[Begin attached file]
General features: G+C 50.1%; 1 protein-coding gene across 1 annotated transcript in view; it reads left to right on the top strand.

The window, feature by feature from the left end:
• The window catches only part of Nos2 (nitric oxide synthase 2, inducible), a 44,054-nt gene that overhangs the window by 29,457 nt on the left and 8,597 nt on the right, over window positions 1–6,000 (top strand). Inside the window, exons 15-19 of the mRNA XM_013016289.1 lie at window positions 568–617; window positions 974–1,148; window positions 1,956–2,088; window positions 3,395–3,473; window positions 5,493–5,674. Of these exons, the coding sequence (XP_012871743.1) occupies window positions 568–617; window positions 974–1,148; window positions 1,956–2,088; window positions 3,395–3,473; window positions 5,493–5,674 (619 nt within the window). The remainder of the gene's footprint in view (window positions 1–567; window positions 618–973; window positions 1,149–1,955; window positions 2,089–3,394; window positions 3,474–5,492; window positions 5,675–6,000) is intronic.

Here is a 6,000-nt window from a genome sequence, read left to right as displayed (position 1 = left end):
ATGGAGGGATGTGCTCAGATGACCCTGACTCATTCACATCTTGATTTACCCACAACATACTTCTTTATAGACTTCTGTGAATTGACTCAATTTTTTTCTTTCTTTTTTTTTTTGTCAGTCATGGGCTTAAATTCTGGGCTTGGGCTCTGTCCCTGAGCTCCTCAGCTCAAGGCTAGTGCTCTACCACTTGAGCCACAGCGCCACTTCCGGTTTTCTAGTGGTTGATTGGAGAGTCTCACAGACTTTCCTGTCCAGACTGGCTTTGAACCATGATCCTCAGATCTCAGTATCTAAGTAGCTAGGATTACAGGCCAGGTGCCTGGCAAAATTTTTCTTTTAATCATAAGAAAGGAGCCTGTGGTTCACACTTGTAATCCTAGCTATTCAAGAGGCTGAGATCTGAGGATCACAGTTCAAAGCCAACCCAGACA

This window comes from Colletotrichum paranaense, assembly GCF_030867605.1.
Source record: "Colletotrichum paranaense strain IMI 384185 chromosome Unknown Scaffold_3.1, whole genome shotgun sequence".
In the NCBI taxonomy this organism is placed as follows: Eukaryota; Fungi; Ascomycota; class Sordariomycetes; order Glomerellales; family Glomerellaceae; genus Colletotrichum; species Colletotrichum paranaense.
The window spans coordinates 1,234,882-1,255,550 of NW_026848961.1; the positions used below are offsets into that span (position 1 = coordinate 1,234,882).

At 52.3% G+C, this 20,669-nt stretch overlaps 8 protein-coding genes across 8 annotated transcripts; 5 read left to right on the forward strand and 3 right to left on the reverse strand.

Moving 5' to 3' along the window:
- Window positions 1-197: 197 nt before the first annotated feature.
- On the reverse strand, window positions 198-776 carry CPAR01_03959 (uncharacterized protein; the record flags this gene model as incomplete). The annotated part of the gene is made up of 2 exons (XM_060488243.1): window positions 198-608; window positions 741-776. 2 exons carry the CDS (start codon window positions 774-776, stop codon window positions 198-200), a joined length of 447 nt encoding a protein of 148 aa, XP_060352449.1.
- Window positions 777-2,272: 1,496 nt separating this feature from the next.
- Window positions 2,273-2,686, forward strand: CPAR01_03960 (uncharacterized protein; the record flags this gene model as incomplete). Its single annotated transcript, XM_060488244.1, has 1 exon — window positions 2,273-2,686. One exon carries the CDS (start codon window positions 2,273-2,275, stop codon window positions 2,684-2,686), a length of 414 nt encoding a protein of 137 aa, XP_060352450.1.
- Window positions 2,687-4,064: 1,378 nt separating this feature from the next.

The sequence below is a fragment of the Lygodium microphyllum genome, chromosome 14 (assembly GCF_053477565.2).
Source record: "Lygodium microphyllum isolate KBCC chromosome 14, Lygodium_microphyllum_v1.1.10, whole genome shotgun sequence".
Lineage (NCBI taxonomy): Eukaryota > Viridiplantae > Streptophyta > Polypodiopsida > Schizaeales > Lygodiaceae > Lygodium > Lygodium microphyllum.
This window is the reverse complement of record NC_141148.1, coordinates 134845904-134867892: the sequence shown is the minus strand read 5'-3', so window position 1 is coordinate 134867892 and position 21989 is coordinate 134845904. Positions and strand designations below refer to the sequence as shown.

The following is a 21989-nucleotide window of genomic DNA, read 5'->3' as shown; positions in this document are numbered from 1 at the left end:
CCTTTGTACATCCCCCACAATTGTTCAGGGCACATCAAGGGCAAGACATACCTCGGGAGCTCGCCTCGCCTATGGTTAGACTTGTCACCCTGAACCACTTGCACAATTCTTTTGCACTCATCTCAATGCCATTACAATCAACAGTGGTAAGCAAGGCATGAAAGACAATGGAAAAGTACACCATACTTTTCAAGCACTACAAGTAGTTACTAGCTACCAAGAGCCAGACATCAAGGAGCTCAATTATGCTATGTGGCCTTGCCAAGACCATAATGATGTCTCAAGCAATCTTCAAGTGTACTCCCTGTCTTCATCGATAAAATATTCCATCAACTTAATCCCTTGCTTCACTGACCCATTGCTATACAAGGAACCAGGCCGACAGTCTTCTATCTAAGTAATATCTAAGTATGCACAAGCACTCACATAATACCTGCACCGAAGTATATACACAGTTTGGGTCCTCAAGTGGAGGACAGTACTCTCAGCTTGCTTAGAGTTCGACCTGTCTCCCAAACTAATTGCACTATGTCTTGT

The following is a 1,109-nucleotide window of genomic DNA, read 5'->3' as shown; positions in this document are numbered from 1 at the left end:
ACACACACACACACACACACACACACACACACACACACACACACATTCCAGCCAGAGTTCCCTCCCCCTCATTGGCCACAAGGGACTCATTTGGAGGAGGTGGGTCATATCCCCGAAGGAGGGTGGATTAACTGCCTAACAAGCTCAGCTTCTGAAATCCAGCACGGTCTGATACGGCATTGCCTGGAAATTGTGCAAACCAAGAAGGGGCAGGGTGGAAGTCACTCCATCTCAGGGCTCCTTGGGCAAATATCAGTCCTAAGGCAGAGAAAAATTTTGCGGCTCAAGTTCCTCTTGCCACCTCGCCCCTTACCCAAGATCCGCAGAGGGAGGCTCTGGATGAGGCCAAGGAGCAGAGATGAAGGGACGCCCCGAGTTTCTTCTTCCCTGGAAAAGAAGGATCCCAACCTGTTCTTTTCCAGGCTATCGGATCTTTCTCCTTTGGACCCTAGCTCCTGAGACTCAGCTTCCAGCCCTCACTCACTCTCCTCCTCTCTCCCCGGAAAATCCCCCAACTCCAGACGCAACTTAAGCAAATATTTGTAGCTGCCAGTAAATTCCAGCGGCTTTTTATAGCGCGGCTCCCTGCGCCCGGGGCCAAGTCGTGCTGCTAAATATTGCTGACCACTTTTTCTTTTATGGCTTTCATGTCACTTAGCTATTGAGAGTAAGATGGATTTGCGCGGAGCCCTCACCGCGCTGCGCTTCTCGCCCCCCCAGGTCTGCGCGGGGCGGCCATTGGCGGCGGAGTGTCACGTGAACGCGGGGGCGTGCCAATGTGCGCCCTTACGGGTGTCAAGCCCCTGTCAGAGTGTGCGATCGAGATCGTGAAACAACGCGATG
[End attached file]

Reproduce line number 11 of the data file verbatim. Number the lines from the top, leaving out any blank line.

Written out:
Moving 5' to 3' along the window: